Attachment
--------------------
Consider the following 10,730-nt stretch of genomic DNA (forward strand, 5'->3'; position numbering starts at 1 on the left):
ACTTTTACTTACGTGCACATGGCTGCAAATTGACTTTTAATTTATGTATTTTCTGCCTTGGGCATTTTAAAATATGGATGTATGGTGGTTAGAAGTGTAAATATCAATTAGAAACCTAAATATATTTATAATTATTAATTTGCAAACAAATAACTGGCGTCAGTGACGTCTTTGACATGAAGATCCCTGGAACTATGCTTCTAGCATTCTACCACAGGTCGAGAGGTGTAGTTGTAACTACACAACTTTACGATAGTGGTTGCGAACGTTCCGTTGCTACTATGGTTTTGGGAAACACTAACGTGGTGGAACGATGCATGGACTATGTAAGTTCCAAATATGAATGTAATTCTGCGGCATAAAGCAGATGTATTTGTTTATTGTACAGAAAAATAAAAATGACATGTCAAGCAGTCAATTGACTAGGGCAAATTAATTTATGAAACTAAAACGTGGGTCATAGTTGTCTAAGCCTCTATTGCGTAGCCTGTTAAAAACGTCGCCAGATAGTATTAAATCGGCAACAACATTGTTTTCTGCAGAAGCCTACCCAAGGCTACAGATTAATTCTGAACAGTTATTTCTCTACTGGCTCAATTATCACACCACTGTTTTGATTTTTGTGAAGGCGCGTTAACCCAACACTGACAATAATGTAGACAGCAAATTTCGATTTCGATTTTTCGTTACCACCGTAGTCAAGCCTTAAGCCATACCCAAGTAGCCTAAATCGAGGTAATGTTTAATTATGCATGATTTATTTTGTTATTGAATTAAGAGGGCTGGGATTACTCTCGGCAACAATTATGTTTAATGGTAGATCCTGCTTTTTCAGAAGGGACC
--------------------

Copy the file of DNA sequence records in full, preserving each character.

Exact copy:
Consider the following 10,730-nt stretch of genomic DNA (forward strand, 5'->3'; position numbering starts at 1 on the left):
ACTTTTACTTACGTGCACATGGCTGCAAATTGACTTTTAATTTATGTATTTTCTGCCTTGGGCATTTTAAAATATGGATGTATGGTGGTTAGAAGTGTAAATATCAATTAGAAACCTAAATATATTTATAATTATTAATTTGCAAACAAATAACTGGCGTCAGTGACGTCTTTGACATGAAGATCCCTGGAACTATGCTTCTAGCATTCTACCACAGGTCGAGAGGTGTAGTTGTAACTACACAACTTTACGATAGTGGTTGCGAACGTTCCGTTGCTACTATGGTTTTGGGAAACACTAACGTGGTGGAACGATGCATGGACTATGTAAGTTCCAAATATGAATGTAATTCTGCGGCATAAAGCAGATGTATTTGTTTATTGTACAGAAAAATAAAAATGACATGTCAAGCAGTCAATTGACTAGGGCAAATTAATTTATGAAACTAAAACGTGGGTCATAGTTGTCTAAGCCTCTATTGCGTAGCCTGTTAAAAACGTCGCCAGATAGTATTAAATCGGCAACAACATTGTTTTCTGCAGAAGCCTACCCAAGGCTACAGATTAATTCTGAACAGTTATTTCTCTACTGGCTCAATTATCACACCACTGTTTTGATTTTTGTGAAGGCGCGTTAACCCAACACTGACAATAATGTAGACAGCAAATTTCGATTTCGATTTTTCGTTACCACCGTAGTCAAGCCTTAAGCCATACCCAAGTAGCCTAAATCGAGGTAATGTTTAATTATGCATGATTTATTTTGTTATTGAATTAAGAGGGCTGGGATTACTCTCGGCAACAATTATGTTTAATGGTAGATCCTGCTTTTTCAGAAGGGACC